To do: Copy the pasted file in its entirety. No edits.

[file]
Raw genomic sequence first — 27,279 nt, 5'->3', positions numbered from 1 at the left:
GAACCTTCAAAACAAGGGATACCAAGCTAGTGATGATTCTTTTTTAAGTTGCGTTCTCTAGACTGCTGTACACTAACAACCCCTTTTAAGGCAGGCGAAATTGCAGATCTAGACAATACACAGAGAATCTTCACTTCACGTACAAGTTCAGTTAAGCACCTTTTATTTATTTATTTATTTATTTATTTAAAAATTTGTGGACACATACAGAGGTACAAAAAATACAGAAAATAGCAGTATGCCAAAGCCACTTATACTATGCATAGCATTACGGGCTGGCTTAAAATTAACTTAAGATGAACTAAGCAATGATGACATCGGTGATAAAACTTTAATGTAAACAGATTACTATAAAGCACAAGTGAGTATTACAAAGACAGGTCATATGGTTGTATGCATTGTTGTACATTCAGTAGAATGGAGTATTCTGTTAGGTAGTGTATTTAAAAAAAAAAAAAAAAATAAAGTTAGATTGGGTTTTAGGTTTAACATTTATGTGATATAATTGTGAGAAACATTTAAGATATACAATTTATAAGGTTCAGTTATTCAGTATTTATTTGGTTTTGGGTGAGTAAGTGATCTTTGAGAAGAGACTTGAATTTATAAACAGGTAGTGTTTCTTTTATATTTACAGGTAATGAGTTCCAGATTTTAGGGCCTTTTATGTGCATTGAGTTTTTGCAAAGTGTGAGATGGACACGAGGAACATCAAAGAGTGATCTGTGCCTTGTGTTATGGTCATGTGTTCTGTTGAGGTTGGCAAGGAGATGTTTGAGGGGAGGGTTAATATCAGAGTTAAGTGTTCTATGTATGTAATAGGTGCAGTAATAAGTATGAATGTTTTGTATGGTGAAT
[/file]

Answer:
Raw genomic sequence first — 27,279 nt, 5'->3', positions numbered from 1 at the left:
GAACCTTCAAAACAAGGGATACCAAGCTAGTGATGATTCTTTTTTAAGTTGCGTTCTCTAGACTGCTGTACACTAACAACCCCTTTTAAGGCAGGCGAAATTGCAGATCTAGACAATACACAGAGAATCTTCACTTCACGTACAAGTTCAGTTAAGCACCTTTTATTTATTTATTTATTTATTTATTTAAAAATTTGTGGACACATACAGAGGTACAAAAAATACAGAAAATAGCAGTATGCCAAAGCCACTTATACTATGCATAGCATTACGGGCTGGCTTAAAATTAACTTAAGATGAACTAAGCAATGATGACATCGGTGATAAAACTTTAATGTAAACAGATTACTATAAAGCACAAGTGAGTATTACAAAGACAGGTCATATGGTTGTATGCATTGTTGTACATTCAGTAGAATGGAGTATTCTGTTAGGTAGTGTATTTAAAAAAAAAAAAAAAAATAAAGTTAGATTGGGTTTTAGGTTTAACATTTATGTGATATAATTGTGAGAAACATTTAAGATATACAATTTATAAGGTTCAGTTATTCAGTATTTATTTGGTTTTGGGTGAGTAAGTGATCTTTGAGAAGAGACTTGAATTTATAAACAGGTAGTGTTTCTTTTATATTTACAGGTAATGAGTTCCAGATTTTAGGGCCTTTTATGTGCATTGAGTTTTTGCAAAGTGTGAGATGGACACGAGGAACATCAAAGAGTGATCTGTGCCTTGTGTTATGGTCATGTGTTCTGTTGAGGTTGGCAAGGAGATGTTTGAGGGGAGGGTTAATATCAGAGTTAAGTGTTCTATGTATGTAATAGGTGCAGTAATAAGTATGAATGTTTTGTATGGTGAAT